Sports

New Zealand missed the memo, and the Olympic medals they wanted

The New Zealand men’s sevens Olympic campaign was given a raw deal by a rugby union which still sees the seven-a-side game as a poor relation to 15s, writes Scotty Stevenson in Rio de Janeiro.

It was a salty old hot take-o-rama after the New Zealand Men’s sevens team was bundled out of the Olympic Games in Rio this evening. They were bundled out by Fiji, who are coached by Englishman Ben Ryan, who didn’t get paid for the first few months when he took the job following a long career in charge of his home nation. He’ll be getting paid if he can lead them all the way to gold. It’ll be the nation’s first ever medal. That it could come in their national sport would be one of the great stories of these Olympics.

The New Zealand men's sevens team after their quarterfinal defeat to Fiji (Photo Getty Images)

The New Zealand men’s sevens team after their quarterfinal defeat to Fiji (Photo Getty Images)

Alas, New Zealand Rugby will not be the story of these Olympics. They could have been. Nine months ago I wrote a feature on Sir Gordon Tietjens and his quest for the gold medal. Tietjens may not be everyone’s cup of tea, and his coaching methods may not be universally popular, but his record is second to none and he deserved to be supported through this campaign. It is hard to buy any line that starts with “we gave the sevens programme everything it needed to succeed.” This programme did not have everything it needed. Obviously.

The problem is not with the effort of the players. Anyone who has been around a sevens side or who has watched a tournament will know that this is a game that is all about effort, and repeat effort. Those that would argue the players didn’t care enough, well, I’m afraid they are ignorant in the extreme, or just full of shit. The players did care about it, which is why Kurt Baker voiced his displeasure at his non-selection, and Liam Messam was privately devastated not to be a part of the team. It is also why the women’s side cried after they won an Olympic silver medal.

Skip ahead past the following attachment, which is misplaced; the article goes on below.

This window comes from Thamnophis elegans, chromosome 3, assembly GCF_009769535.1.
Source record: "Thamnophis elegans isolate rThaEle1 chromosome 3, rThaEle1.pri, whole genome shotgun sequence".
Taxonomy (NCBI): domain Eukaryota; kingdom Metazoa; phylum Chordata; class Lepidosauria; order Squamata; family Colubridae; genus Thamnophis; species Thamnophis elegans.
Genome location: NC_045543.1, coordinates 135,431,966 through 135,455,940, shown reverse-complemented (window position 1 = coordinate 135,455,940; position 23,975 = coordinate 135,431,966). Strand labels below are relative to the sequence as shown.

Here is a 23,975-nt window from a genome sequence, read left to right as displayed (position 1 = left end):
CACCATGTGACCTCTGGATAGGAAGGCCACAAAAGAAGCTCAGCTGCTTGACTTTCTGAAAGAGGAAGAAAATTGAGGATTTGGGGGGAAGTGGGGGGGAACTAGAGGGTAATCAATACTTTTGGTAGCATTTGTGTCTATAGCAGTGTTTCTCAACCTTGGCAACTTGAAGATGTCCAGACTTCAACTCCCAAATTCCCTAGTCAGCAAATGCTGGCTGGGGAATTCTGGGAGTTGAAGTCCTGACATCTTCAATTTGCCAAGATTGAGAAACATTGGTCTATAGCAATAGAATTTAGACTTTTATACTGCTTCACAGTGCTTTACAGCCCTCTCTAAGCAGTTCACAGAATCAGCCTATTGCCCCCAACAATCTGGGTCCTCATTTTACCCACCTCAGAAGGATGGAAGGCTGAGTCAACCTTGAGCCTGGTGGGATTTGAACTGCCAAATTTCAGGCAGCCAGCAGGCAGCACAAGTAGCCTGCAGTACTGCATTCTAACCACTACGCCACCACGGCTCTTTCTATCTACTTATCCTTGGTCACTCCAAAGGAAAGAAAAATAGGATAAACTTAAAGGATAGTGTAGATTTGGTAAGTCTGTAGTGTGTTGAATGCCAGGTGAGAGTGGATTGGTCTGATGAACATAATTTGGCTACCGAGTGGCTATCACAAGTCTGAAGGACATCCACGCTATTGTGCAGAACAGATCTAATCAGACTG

No, it’s not the effort of the players. It’s simply the volume. In order for teams to improve they require internal competition. New Zealand sevens just cannot get its hands on enough players to make that the case. Even in Olympic year, with two gold medals in Rio a key measure of success for New Zealand Rugby, the Sevens were off limits for All Blacks, for Super Rugby players, and for New Zealand under-20 players. Ardie Savea’s decision to join the team and then withdraw after it became clear he would make his All Blacks debut just shows what the real priority is.

DJ Forbes and Tim Mikkelson. (Photo by David Rogers/Getty Images)

DJ Forbes and Tim Mikkelson. (Photo by David Rogers/Getty Images)

And it shouldn’t be. New Zealand fans can be a myopic bunch when it comes to the growth of rugby around the world. Many (some of whom hold key roles in the sport) still don’t think sevens is a legitimate game, and many more roll their eyes at the mention of the game’s ever-expanding reach in places like the USA and Asia. Well, open those eyes. When major American broadcasters such as ESPN are calling sevens one of the ten ‘must-watch’ events at the Olympics, and NBC are showing the sport live and free-to-air that’s a big thing. Bigger, I hate to tell you, then pumping the Welsh 3-0 in a test series in New Zealand shown at breakfast time in the UK.

Many fans around the world will rejoice at the New Zealand side’s early exit from this Olympic tournament, and there is little doubt Tietjens and his team will be lamenting their loss. But there can be no other way to put this. New Zealand Rugby underestimated the scale of this event and the toughness of the tournament, and they will now have to face the cold hard reality that on the world’s biggest sporting stage they let a massive opportunity pass them by. As did the players who said no to the programme.

Sevens was given a long-overdue rebirth in Rio this week. It’s a shame New Zealand Rugby missed the delivery.

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